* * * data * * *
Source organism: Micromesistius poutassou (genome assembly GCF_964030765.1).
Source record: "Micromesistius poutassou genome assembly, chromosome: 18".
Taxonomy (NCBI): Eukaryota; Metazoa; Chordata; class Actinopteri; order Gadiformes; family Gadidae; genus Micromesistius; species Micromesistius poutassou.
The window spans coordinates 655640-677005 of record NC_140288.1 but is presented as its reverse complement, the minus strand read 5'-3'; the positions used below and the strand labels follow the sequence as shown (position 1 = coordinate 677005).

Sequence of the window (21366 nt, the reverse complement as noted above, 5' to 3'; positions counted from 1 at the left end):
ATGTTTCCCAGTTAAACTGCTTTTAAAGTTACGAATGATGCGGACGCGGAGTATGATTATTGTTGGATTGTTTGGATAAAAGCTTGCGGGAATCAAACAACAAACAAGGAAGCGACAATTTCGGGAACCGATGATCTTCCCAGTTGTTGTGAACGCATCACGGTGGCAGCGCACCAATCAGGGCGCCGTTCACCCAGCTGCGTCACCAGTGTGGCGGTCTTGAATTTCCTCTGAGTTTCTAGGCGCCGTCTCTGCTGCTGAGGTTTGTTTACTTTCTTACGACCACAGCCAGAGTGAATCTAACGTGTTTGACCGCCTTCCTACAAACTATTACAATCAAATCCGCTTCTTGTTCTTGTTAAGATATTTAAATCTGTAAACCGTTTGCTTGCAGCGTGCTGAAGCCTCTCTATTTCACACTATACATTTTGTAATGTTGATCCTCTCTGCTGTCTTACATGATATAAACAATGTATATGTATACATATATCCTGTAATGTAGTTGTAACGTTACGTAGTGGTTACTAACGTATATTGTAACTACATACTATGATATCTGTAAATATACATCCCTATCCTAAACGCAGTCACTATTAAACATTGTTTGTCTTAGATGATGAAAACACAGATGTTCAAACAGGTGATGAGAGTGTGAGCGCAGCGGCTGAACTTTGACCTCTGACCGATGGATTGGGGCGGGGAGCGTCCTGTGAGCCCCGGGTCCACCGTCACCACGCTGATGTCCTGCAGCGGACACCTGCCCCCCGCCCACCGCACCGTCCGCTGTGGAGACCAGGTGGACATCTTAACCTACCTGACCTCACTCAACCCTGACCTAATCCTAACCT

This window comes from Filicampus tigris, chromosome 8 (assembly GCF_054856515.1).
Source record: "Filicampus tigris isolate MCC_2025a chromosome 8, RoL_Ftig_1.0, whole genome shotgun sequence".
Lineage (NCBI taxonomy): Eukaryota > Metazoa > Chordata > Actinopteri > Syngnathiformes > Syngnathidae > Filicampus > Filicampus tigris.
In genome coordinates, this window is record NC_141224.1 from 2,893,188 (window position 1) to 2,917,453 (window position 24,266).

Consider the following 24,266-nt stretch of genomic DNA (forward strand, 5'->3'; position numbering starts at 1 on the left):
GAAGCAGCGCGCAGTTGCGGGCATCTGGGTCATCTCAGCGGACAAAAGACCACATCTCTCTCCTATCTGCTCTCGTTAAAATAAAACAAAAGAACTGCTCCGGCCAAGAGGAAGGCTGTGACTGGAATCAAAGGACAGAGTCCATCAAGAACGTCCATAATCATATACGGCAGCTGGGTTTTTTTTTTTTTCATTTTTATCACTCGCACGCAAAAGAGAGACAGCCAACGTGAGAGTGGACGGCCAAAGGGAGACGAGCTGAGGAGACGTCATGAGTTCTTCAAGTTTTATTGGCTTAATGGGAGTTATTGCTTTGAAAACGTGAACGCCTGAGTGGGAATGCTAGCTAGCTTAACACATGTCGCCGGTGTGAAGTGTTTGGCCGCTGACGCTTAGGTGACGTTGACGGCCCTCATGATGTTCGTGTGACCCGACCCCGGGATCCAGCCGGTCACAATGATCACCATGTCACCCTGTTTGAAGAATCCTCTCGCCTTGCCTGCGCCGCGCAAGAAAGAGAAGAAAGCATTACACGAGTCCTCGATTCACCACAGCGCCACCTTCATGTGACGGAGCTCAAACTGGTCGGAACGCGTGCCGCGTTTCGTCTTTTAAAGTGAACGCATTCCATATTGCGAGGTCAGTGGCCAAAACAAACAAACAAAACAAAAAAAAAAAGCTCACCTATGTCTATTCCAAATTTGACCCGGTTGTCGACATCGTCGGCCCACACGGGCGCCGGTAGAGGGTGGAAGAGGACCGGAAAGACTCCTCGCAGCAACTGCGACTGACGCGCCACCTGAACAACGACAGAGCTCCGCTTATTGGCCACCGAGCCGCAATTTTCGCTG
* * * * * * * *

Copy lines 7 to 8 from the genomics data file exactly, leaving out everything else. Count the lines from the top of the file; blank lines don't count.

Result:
This window comes from Filicampus tigris, chromosome 8 (assembly GCF_054856515.1).
Source record: "Filicampus tigris isolate MCC_2025a chromosome 8, RoL_Ftig_1.0, whole genome shotgun sequence".